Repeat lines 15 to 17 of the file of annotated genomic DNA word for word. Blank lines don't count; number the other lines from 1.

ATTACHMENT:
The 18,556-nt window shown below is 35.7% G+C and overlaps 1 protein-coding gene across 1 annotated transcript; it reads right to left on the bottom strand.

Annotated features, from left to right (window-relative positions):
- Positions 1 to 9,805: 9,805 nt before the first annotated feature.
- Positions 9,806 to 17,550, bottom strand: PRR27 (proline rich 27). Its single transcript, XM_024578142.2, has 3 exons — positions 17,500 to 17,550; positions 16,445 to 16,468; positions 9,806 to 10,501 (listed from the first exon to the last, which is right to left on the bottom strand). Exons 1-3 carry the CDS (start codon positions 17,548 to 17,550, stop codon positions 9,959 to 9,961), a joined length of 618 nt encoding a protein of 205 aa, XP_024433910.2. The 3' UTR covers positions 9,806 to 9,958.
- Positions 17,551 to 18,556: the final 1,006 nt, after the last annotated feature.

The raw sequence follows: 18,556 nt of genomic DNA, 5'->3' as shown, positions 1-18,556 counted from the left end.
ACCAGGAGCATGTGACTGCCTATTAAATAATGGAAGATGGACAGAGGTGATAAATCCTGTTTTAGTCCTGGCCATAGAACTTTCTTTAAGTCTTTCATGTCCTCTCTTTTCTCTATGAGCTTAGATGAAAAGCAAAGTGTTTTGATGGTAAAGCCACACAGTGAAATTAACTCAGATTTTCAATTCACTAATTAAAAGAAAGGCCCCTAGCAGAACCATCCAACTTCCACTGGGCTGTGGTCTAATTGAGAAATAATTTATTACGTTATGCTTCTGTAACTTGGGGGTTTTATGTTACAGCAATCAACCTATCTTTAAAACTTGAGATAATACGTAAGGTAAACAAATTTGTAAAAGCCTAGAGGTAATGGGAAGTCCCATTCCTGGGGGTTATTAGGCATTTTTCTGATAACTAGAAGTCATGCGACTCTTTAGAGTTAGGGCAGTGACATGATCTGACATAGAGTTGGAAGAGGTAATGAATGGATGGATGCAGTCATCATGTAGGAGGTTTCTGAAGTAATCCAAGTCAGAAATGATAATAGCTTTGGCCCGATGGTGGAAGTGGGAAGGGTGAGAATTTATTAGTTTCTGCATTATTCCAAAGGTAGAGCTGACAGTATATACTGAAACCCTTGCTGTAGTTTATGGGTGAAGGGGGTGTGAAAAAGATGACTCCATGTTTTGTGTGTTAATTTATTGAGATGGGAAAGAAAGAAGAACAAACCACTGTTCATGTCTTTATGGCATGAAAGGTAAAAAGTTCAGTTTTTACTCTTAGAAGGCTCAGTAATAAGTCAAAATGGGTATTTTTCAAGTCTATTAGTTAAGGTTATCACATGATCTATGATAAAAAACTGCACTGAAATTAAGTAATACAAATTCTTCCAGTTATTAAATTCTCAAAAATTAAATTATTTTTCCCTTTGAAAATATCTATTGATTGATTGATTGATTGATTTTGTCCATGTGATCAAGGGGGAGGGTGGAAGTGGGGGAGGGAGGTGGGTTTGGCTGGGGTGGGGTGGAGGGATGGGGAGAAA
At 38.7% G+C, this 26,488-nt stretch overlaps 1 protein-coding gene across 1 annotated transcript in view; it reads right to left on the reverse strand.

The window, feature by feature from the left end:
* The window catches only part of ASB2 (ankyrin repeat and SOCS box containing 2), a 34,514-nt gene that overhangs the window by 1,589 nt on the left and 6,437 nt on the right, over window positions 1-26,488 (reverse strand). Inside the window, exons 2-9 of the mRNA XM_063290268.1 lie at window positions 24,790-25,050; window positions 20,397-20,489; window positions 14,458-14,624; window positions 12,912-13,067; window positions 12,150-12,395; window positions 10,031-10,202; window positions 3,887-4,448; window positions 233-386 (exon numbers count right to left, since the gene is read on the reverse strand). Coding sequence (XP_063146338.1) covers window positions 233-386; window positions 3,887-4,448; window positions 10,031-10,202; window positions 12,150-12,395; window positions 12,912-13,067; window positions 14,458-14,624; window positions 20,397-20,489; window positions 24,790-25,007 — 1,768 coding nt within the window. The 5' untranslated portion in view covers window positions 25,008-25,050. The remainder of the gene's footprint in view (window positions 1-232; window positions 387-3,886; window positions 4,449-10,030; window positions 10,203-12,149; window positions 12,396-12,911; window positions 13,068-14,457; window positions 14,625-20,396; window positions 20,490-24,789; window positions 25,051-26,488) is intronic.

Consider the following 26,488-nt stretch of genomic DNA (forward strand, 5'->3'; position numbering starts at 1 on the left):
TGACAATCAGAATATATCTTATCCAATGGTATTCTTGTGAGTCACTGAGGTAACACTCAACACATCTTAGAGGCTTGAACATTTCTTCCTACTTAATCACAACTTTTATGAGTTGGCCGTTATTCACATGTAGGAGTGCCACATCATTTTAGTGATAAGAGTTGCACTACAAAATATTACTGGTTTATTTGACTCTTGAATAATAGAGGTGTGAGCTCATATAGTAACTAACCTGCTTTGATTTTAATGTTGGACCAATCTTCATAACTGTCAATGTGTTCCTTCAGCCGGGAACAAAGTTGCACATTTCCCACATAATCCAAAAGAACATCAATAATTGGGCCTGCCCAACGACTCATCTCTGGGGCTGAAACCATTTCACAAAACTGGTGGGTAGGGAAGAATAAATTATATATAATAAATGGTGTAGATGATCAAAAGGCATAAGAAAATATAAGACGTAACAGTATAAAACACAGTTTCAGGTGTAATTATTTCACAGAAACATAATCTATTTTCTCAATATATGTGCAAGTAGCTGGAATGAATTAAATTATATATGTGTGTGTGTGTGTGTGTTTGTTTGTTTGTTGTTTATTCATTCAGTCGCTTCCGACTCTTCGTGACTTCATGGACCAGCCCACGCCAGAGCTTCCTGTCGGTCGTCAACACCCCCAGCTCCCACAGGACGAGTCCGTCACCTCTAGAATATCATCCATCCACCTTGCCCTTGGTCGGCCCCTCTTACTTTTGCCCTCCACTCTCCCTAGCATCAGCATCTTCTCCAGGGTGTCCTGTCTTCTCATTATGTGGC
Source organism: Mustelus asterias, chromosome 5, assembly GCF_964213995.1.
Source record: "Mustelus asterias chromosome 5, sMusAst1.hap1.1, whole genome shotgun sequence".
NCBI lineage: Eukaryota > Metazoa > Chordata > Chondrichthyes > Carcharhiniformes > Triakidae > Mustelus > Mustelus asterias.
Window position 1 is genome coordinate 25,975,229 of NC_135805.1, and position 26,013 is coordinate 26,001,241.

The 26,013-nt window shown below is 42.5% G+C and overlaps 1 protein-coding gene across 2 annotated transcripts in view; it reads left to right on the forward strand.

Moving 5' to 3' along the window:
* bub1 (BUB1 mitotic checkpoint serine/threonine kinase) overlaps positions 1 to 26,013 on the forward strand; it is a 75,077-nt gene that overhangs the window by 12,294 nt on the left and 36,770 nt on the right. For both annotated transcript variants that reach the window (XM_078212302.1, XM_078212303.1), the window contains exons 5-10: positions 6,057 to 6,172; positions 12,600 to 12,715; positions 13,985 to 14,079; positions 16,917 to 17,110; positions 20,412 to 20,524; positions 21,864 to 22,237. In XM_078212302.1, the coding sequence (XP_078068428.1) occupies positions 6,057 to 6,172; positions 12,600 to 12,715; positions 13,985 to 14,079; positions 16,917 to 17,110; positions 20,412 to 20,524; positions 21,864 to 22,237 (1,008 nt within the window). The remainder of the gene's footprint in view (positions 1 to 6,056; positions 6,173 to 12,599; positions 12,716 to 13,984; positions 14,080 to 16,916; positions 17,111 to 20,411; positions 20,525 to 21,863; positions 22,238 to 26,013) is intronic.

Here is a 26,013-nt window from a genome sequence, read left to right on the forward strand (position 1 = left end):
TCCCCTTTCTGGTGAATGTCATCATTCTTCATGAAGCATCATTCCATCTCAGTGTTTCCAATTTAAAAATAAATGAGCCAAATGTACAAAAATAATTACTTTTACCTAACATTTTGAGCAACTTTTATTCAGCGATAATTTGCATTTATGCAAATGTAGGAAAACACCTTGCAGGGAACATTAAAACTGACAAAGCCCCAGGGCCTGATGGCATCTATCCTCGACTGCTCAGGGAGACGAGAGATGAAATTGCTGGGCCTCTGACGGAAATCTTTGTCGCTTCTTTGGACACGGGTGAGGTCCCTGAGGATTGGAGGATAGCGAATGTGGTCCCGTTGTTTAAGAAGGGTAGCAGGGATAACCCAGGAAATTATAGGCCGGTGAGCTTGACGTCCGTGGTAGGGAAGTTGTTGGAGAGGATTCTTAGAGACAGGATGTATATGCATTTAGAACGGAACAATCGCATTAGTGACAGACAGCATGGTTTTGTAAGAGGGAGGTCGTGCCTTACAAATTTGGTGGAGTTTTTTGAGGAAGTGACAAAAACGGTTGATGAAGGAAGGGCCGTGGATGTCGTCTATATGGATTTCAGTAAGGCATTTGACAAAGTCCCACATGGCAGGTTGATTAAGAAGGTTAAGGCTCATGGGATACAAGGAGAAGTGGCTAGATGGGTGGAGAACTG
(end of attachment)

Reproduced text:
NCBI lineage: Eukaryota > Metazoa > Chordata > Chondrichthyes > Carcharhiniformes > Triakidae > Mustelus > Mustelus asterias.
Window position 1 is genome coordinate 25,975,229 of NC_135805.1, and position 26,013 is coordinate 26,001,241.

The 26,013-nt window shown below is 42.5% G+C and overlaps 1 protein-coding gene across 2 annotated transcripts in view; it reads left to right on the forward strand.